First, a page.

I first concluded that it was my fault and I should do everything I could to please her, but that only made things worse. Resentment was Mom's default state, so if you succeeded at anything in an attempt to please her she resented you for that success, unless she could use it against someone else. This is a woman who bragged about standing up and cheering when she heard the news of JFK's assassination. And RFK. And MLK. She never spoke an uncatty compliment except through gritted teeth.

My fallback position was to reject everything. I rebelled against everything, including the stereotypical forms of rebellion which looked like traps set up by TPTB to ensnare those who tried to escape.

Sis tried to please her longer.

Mom hated herself of course. She took that hate out on everyone else for every excuse that she ever heard. She hated Blacks, Jews, Catholics, Hispanics, et al, but most of all she hated women. She was the biggest misogynist I've ever met. She made white Southern men of the 1970s look like die-hard feminists in comparison.

Of course she hounded us to be extreme versions of stereotypical femininity: dumb, charming, graceful, completely self-negating and yet somehow accomplished. And skinny. Preferably skinnier than Twiggy.

I tried to be skinny for her sake, but I'm a) an endomorph, and b) a pragmatist. Skinny is not in my DNA. Neither is tilting at windmills. So I sat out to be a healthy, curvy girl.

That wasn't good enough for Mom of course, and I got an earful of abuse over it on every occasion. I did what worked; I labeled everything she said as garbage and rejected it. But I still heard it.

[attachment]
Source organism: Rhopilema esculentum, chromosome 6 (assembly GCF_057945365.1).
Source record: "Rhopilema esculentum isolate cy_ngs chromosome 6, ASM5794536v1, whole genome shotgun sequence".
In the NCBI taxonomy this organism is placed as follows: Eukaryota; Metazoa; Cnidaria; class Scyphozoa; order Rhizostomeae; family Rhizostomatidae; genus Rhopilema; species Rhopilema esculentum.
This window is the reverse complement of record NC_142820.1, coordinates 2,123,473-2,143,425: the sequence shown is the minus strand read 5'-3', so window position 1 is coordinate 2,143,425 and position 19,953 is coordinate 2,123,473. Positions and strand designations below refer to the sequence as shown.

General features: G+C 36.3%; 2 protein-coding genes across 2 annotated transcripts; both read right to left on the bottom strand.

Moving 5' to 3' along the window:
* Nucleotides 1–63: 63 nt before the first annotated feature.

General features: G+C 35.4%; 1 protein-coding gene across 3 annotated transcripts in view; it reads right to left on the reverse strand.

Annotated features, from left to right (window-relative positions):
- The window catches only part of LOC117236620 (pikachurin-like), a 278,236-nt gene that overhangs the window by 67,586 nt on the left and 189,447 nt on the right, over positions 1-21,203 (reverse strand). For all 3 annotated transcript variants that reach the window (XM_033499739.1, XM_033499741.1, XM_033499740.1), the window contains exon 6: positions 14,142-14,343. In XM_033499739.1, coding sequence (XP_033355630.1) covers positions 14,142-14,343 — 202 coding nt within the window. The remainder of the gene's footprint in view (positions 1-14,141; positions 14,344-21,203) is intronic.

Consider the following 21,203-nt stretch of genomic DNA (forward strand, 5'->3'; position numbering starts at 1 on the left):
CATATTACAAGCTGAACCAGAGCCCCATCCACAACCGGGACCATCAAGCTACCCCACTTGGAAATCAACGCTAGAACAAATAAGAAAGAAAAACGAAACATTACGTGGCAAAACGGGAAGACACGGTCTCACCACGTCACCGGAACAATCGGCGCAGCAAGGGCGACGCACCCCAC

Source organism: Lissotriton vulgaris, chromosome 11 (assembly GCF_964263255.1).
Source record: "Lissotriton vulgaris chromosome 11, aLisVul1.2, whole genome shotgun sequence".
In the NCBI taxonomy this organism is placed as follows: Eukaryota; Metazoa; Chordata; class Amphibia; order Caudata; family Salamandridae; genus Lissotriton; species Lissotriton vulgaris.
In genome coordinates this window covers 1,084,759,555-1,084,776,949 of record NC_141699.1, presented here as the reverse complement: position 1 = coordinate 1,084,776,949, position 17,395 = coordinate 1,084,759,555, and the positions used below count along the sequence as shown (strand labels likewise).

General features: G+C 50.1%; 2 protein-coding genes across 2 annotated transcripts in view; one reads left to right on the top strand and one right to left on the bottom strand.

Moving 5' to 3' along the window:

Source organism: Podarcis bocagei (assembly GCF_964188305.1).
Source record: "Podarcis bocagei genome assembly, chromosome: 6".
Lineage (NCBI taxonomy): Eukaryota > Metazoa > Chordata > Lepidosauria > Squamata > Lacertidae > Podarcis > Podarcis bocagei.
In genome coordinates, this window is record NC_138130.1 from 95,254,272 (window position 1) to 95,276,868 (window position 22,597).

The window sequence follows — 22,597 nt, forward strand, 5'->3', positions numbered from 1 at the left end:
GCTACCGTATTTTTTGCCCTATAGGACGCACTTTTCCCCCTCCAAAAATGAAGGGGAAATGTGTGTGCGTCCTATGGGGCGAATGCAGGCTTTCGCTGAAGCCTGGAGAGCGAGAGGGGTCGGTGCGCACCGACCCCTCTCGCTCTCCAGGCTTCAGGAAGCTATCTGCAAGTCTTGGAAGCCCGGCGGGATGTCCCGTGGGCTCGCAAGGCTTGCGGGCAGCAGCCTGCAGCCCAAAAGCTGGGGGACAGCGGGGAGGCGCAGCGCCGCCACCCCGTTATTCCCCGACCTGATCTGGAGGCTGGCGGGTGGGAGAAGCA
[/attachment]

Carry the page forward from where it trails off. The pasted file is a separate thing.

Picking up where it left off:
Sis is an ectomorph. It didn't take her long to develop full-blown anorexia nervosa. She got skinny enough for Mom to use her to berate me about my weight, but somehow that was never skinny enough.

(After one too many remarks from Mom about how "healthy" Sis looked in comparison to me I said, "She's two years younger than me and looks ten years older! People who knew us as children keep getting us mixed up. You can see ever bone she has; she has fur on her arms, sunken eyes, and cauliflower ears. The next stage is for her teeth to fall out!"

"Oh, she's got a good dentist. He'll take care of her teeth. You should get a good insurance plan like she has."

See what I mean about black comedy? Why do people pay for it when lines like that are for free?)

When I reached adulthood I had a lot of health issues to work on, starting (obviously) with mental health. After 25 years I've got most of the mental ones in line at least. I've accepted that they're chronic conditions, can recognize the symptoms, and know how to avoid the triggers. I've buried a lot of ghosts and come to terms with a lot that happened. That's the hardest work I've ever done in my life. I think I can safely say it's harder than many people ever attempt.

When it came to my physical health I encountered two stumbling blocks. One was the extraordinary amount of misinformation, much of it from "official" sources, about women's health issues. Sometimes it seems like as much as 99% of what our culture thinks is true about health, especially women's health, is actually false. Coming from a background involving mental illness, a field long subjected to all sorts of snake oil, only exacerbated this awareness. I doubt I need to go into detail; other people have ranted about this issue before and this post rambles enough already.